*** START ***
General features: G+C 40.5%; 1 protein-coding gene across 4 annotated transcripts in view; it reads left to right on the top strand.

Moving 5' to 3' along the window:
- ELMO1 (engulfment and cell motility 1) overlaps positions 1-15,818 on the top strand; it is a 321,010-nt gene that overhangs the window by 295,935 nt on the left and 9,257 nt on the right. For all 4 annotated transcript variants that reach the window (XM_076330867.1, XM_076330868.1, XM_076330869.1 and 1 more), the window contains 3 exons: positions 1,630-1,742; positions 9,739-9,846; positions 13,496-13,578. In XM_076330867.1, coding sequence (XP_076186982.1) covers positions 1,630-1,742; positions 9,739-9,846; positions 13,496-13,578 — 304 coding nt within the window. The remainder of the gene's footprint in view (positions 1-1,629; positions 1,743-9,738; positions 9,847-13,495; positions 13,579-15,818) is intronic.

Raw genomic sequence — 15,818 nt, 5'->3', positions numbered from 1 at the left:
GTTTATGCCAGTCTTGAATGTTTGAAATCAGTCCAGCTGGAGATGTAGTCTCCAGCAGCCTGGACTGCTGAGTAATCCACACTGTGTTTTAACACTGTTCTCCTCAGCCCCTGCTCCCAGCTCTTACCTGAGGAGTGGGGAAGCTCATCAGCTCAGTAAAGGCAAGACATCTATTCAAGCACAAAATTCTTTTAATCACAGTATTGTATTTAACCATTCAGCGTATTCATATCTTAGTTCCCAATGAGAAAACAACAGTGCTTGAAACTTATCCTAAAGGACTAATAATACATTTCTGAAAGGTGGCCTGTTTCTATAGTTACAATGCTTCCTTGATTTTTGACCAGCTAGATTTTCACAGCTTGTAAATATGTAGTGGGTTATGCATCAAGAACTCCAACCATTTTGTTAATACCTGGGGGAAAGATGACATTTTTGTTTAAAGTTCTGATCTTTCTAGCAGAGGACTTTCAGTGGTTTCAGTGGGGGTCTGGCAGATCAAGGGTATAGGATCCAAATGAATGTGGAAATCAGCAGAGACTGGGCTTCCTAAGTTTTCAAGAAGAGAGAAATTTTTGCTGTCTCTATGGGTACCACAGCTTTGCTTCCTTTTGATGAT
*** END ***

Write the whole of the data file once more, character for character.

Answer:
General features: G+C 40.5%; 1 protein-coding gene across 4 annotated transcripts in view; it reads left to right on the top strand.

Moving 5' to 3' along the window:
- ELMO1 (engulfment and cell motility 1) overlaps positions 1-15,818 on the top strand; it is a 321,010-nt gene that overhangs the window by 295,935 nt on the left and 9,257 nt on the right. For all 4 annotated transcript variants that reach the window (XM_076330867.1, XM_076330868.1, XM_076330869.1 and 1 more), the window contains 3 exons: positions 1,630-1,742; positions 9,739-9,846; positions 13,496-13,578. In XM_076330867.1, coding sequence (XP_076186982.1) covers positions 1,630-1,742; positions 9,739-9,846; positions 13,496-13,578 — 304 coding nt within the window. The remainder of the gene's footprint in view (positions 1-1,629; positions 1,743-9,738; positions 9,847-13,495; positions 13,579-15,818) is intronic.

Raw genomic sequence — 15,818 nt, 5'->3', positions numbered from 1 at the left:
GTTTATGCCAGTCTTGAATGTTTGAAATCAGTCCAGCTGGAGATGTAGTCTCCAGCAGCCTGGACTGCTGAGTAATCCACACTGTGTTTTAACACTGTTCTCCTCAGCCCCTGCTCCCAGCTCTTACCTGAGGAGTGGGGAAGCTCATCAGCTCAGTAAAGGCAAGACATCTATTCAAGCACAAAATTCTTTTAATCACAGTATTGTATTTAACCATTCAGCGTATTCATATCTTAGTTCCCAATGAGAAAACAACAGTGCTTGAAACTTATCCTAAAGGACTAATAATACATTTCTGAAAGGTGGCCTGTTTCTATAGTTACAATGCTTCCTTGATTTTTGACCAGCTAGATTTTCACAGCTTGTAAATATGTAGTGGGTTATGCATCAAGAACTCCAACCATTTTGTTAATACCTGGGGGAAAGATGACATTTTTGTTTAAAGTTCTGATCTTTCTAGCAGAGGACTTTCAGTGGTTTCAGTGGGGGTCTGGCAGATCAAGGGTATAGGATCCAAATGAATGTGGAAATCAGCAGAGACTGGGCTTCCTAAGTTTTCAAGAAGAGAGAAATTTTTGCTGTCTCTATGGGTACCACAGCTTTGCTTCCTTTTGATGAT